3. Legal Ramifications
Oil spills which occur in a U.S. territory and/or affect U.S. citizens or permanent residents come under the coverage of the 1990 Oil Pollution Act. Among other things, this fund establishes the requirement for individuals or organizations responsible for oil spills to create funds for the benefit of all persons or groups adversely affected by oil spills.
In general, claimants for the payment of damages are advised to officially file a complaint as to how they have been affected by oil spills. Moreover, the Oil Pollution Act foresees that complainants should have their claim settled within a 90 day-period. 
Legal actions filed against oil spills can be filed either in the form of claims or class actions. The Oil Pollution Act intended to more efficiently and less wastefully satisfy the legal grievances which commonly stem from oil spills in order both to assure that claimants more swiftly and assuredly receive financial assistance, and also that the legal system is not overburdened by the high volume of cases which can occur.
In this regard, it was noted that the BP oil spill has resulted in a number of individual legal actions, at a number exceeding 130, in addition to the claims more simply filed through the compensation fund established by BP and other companies involved. People can generally receive legal recourse for oil spills if they fit into one or more several categories for people considered to be affected by oil spills.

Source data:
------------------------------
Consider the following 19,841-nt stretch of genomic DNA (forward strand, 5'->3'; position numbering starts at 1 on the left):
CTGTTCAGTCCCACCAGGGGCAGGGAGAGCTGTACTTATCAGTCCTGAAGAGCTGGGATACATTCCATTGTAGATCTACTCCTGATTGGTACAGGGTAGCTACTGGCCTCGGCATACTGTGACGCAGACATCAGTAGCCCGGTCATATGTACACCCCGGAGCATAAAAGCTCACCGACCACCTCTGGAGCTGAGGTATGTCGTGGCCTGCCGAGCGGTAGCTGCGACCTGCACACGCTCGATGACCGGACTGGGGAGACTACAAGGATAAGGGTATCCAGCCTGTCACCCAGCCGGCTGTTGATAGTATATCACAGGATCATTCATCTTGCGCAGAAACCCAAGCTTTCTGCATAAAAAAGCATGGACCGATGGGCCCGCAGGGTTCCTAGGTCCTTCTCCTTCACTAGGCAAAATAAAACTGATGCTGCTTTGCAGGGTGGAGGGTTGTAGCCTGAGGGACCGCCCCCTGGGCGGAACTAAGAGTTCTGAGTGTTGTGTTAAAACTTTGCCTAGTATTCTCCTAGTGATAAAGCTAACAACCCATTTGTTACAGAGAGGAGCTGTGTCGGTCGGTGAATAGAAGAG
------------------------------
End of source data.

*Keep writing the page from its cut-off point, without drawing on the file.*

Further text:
Plane Crash Accidents

Plane Crash Accidents

1. Plane Crashes
Plane crash accidents will generally come under the coverage of agencies of the central government of the country in which an accident occurs. In the U.S., two agencies have been empowered with authority over all plane crash episodes, barring any other concern or factor superseding their involvement. These two agencies are the Federal Aviation Administration (FAA) and National Transportation Safety Board (NTSB).
The definition of a plane crash, and the possible responses which can be brought to bear against it, can also be defined according to the U.N.-passed Convention on International Civil Aviation, specifically in Annex 13 of that document. These provisions do not use the “plane crash” language, but rather refer to “aviation accidents and incidents.” As such, a plane crash would refer to the latter such kind of occurrence.